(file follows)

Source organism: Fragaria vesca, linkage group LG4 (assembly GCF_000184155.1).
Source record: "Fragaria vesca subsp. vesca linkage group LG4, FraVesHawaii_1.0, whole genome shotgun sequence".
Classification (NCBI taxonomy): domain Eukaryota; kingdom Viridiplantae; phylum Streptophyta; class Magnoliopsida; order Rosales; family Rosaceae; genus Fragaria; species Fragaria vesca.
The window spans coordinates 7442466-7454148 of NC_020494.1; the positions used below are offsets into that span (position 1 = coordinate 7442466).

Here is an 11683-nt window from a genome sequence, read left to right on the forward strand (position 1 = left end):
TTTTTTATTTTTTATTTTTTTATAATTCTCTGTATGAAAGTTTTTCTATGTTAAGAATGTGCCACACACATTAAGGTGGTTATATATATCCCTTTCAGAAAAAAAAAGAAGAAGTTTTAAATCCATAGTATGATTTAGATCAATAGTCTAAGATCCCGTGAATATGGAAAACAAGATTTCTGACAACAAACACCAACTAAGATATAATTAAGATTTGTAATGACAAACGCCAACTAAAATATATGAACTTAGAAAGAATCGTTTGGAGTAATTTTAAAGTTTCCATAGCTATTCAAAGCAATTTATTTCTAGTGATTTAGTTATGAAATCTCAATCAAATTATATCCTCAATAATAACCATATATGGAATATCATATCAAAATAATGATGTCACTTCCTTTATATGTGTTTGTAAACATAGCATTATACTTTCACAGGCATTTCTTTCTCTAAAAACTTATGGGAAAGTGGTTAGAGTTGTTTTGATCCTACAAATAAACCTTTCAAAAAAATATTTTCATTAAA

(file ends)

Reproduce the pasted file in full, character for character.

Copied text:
Source organism: Fragaria vesca, linkage group LG4 (assembly GCF_000184155.1).
Source record: "Fragaria vesca subsp. vesca linkage group LG4, FraVesHawaii_1.0, whole genome shotgun sequence".
Classification (NCBI taxonomy): domain Eukaryota; kingdom Viridiplantae; phylum Streptophyta; class Magnoliopsida; order Rosales; family Rosaceae; genus Fragaria; species Fragaria vesca.
The window spans coordinates 7442466-7454148 of NC_020494.1; the positions used below are offsets into that span (position 1 = coordinate 7442466).

Here is an 11683-nt window from a genome sequence, read left to right on the forward strand (position 1 = left end):
TTTTTTATTTTTTATTTTTTTATAATTCTCTGTATGAAAGTTTTTCTATGTTAAGAATGTGCCACACACATTAAGGTGGTTATATATATCCCTTTCAGAAAAAAAAAGAAGAAGTTTTAAATCCATAGTATGATTTAGATCAATAGTCTAAGATCCCGTGAATATGGAAAACAAGATTTCTGACAACAAACACCAACTAAGATATAATTAAGATTTGTAATGACAAACGCCAACTAAAATATATGAACTTAGAAAGAATCGTTTGGAGTAATTTTAAAGTTTCCATAGCTATTCAAAGCAATTTATTTCTAGTGATTTAGTTATGAAATCTCAATCAAATTATATCCTCAATAATAACCATATATGGAATATCATATCAAAATAATGATGTCACTTCCTTTATATGTGTTTGTAAACATAGCATTATACTTTCACAGGCATTTCTTTCTCTAAAAACTTATGGGAAAGTGGTTAGAGTTGTTTTGATCCTACAAATAAACCTTTCAAAAAAATATTTTCATTAAA